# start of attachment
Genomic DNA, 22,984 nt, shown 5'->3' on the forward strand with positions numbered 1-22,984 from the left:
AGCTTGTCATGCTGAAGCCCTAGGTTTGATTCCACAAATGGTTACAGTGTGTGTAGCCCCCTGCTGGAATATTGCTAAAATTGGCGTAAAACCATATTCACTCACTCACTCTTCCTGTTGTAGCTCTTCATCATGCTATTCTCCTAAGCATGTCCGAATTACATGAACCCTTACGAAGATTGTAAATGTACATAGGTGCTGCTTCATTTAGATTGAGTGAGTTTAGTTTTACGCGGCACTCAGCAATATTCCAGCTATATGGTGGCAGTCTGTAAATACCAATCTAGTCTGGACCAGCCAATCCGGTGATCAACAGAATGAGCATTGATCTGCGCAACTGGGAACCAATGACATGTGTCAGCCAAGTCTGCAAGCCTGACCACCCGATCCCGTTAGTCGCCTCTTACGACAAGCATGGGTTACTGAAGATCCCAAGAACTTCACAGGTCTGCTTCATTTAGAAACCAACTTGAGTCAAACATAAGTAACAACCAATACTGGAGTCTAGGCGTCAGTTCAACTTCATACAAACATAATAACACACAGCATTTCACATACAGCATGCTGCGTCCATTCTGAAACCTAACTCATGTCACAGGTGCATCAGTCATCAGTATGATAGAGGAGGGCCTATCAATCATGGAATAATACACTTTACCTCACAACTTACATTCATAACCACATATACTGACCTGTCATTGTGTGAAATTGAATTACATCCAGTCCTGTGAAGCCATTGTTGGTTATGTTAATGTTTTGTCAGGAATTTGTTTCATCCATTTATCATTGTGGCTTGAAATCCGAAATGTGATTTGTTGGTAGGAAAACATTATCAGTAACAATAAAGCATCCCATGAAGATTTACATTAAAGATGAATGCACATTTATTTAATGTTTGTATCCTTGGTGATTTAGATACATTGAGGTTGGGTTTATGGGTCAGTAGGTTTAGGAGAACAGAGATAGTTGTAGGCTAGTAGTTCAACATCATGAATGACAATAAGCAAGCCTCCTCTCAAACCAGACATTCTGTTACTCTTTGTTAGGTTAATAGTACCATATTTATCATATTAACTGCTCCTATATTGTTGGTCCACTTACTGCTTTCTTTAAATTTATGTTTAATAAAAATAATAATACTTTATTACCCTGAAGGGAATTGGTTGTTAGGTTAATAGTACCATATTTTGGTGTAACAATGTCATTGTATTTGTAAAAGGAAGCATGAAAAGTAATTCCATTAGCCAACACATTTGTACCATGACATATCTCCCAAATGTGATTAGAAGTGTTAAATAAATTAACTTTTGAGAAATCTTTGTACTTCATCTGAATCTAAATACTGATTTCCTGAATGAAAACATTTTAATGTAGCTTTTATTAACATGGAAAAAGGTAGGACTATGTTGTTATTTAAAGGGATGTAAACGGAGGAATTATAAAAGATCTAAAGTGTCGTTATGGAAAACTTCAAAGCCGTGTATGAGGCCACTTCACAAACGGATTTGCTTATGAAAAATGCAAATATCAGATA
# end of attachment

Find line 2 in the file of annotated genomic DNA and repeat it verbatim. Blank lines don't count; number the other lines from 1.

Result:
AGCTTGTCATGCTGAAGCCCTAGGTTTGATTCCACAAATGGTTACAGTGTGTGTAGCCCCCTGCTGGAATATTGCTAAAATTGGCGTAAAACCATATTCACTCACTCACTCTTCCTGTTGTAGCTCTTCATCATGCTATTCTCCTAAGCATGTCCGAATTACATGAACCCTTACGAAGATTGTAAATGTACATAGGTGCTGCTTCATTTAGATTGAGTGAGTTTAGTTTTACGCGGCACTCAGCAATATTCCAGCTATATGGTGGCAGTCTGTAAATACCAATCTAGTCTGGACCAGCCAATCCGGTGATCAACAGAATGAGCATTGATCTGCGCAACTGGGAACCAATGACATGTGTCAGCCAAGTCTGCAAGCCTGACCACCCGATCCCGTTAGTCGCCTCTTACGACAAGCATGGGTTACTGAAGATCCCAAGAACTTCACAGGTCTGCTTCATTTAGAAACCAACTTGAGTCAAACATAAGTAACAACCAATACTGGAGTCTAGGCGTCAGTTCAACTTCATACAAACATAATAACACACAGCATTTCACATACAGCATGCTGCGTCCATTCTGAAACCTAACTCATGTCACAGGTGCATCAGTCATCAGTATGATAGAGGAGGGCCTATCAATCATGGAATAATACACTTTACCTCACAACTTACATTCATAACCACATATACTGACCTGTCATTGTGTGAAATTGAATTACATCCAGTCCTGTGAAGCCATTGTTGGTTATGTTAATGTTTTGTCAGGAATTTGTTTCATCCATTTATCATTGTGGCTTGAAATCCGAAATGTGATTTGTTGGTAGGAAAACATTATCAGTAACAATAAAGCATCCCATGAAGATTTACATTAAAGATGAATGCACATTTATTTAATGTTTGTATCCTTGGTGATTTAGATACATTGAGGTTGGGTTTATGGGTCAGTAGGTTTAGGAGAACAGAGATAGTTGTAGGCTAGTAGTTCAACATCATGAATGACAATAAGCAAGCCTCCTCTCAAACCAGACATTCTGTTACTCTTTGTTAGGTTAATAGTACCATATTTATCATATTAACTGCTCCTATATTGTTGGTCCACTTACTGCTTTCTTTAAATTTATGTTTAATAAAAATAATAATACTTTATTACCCTGAAGGGAATTGGTTGTTAGGTTAATAGTACCATATTTTGGTGTAACAATGTCATTGTATTTGTAAAAGGAAGCATGAAAAGTAATTCCATTAGCCAACACATTTGTACCATGACATATCTCCCAAATGTGATTAGAAGTGTTAAATAAATTAACTTTTGAGAAATCTTTGTACTTCATCTGAATCTAAATACTGATTTCCTGAATGAAAACATTTTAATGTAGCTTTTATTAACATGGAAAAAGGTAGGACTATGTTGTTATTTAAAGGGATGTAAACGGAGGAATTATAAAAGATCTAAAGTGTCGTTATGGAAAACTTCAAAGCCGTGTATGAGGCCACTTCACAAACGGATTTGCTTATGAAAAATGCAAATATCAGATA